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Reports from HPR's Dave Lawrence

Asia Pacific Nationals Arrested Exploiting Wildlife In Africa



A pair of Vietnamese nationals have been arrested with one of the largest illegal wildlife seizures ever in Uganda. The AP reported that Ugandan officials intercepted the two along with 750 pieces of elephant ivory and thousands of pangolin scales. Authorities believe the haul was coming from South Sudan, and originated in Congo. The AP said the Uganda Revenue Authority found the ivory and pangolin scales hidden inside timber that was packed into three freight containers.  

Wildlife experts have warned that as newly emerging middle classes rapidly develop in China and Vietnam, increasing numbers of Asia Pacific nationals are operating in Africa, involved in the killing of critically endangered species, and the smuggling of their body parts back to Asia. That’s where consumers in China, Vietnam, Laos, Cambodia, Thailand, and, when it comes to elephant ivory, even Japan, are causing multiple extinction crises. As awareness grows of the threat they pose to wildlife, the criminals have begun operating clandestine backyard factories where they carve the items into trinkets, chop sticks and jewelry in an attempt to avoid detection. Now a pair of Asia Pacific nationals from among the worst offending countries have been busted in a massive seizure illustrating just how far from Asia these nationals are traveling to kill off the world’s most iconic – and sometimes lesser known – animal species.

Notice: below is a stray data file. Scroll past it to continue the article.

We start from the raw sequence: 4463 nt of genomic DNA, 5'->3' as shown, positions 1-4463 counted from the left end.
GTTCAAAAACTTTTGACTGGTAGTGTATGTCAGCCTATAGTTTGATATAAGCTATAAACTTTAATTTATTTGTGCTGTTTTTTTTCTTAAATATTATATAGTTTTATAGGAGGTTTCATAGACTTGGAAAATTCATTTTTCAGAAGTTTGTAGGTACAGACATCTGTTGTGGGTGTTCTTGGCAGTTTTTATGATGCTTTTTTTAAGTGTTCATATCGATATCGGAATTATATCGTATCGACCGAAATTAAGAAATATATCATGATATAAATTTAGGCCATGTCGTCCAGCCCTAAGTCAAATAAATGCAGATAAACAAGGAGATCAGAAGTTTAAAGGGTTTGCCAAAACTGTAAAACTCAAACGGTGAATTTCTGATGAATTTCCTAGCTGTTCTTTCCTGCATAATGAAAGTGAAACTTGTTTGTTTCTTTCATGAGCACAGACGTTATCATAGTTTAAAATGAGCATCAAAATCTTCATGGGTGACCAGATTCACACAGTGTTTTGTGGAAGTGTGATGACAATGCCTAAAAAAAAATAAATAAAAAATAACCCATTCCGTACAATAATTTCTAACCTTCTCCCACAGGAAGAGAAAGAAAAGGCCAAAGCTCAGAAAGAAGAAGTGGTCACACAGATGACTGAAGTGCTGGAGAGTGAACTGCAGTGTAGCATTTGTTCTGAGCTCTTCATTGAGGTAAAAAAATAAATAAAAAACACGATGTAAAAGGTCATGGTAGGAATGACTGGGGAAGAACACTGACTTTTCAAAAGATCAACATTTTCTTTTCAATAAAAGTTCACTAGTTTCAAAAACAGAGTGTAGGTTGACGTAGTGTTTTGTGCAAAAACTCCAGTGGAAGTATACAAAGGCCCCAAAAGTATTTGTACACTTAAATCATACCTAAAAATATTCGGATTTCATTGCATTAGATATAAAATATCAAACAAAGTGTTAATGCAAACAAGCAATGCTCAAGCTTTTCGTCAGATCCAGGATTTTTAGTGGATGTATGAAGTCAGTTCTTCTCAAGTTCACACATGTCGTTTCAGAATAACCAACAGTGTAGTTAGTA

The AP quoted a Belgian researcher who has studied how individual traders factor into the ivory trade. Kristof Titeca told them this bust proves that Uganda “still is a major transit point for illegal wildlife". Mozambique is another of the suspected main departure points for things like rhino horn, elephant ivory and pangolin scales to be exported from Africa to Asia. 

All eight surviving species of pangolins are under the heaviest level of protection from CITES (the Convention on International Trade in Endangered Species) as Asia Pacific consumers have driven a killing spree of an estimated one million pangolins over the last decade. Consumers in China and other Asia countries eat both their meat and their scales in a belief they have some medicinal properties as a part of Chinese traditional medicine. There is no scientific proof of any medical benefit, but there is evidence that the Asian species are nearly extinct, having been nearly completely wiped out by poachers. Conservationists don’t know how many pangolins remain, but the size of many recent busts – tons of pangolin scales at a time – indicate the small scaled toothless mammals, are facing a brutal onslaught.

As for elephants, there were 1.3 million in Africa in the 1970s, the AP reported, but now that population is under 500,000, with tens of thousands of elephants killed every year for their tusks. China, Japan, Vietnam, Thailand, Laos and Cambodia are among the top ivory consuming nations. A huge Chinese middle class that is thought to number 400 million has brought about a fast-moving extinction crisis for many animal species these consumers are seeking body parts from: elephants, rhinos, tigers, pangolins and totoaba fish are among the most imperiled animals they're decimating. Experts have warned that this rate of killing is unsustainable, and point to China’s enormous population and strong lust for critically endangered wildlife parts as the top force pushing these extinction crises.

Next week we’ll have a special Helping Hand segment about a local event happening February 16th being held by Wild Aloha Foundation to raise awareness and funds in the fight to defend the pangolins.

Asia Pacific nationals are reported to be operating clandestine backyard factories across Africa where they carve the elephant tusks and rhino horn into trinkets and jewelry in an attempt to evade detection when being smuggled back to Asia.

Find more features and interviews from Dave Lawrence.

Dave Lawrence is the local host of All Things Considered, Road Stories (formerly Off the Road), and Stargazer.
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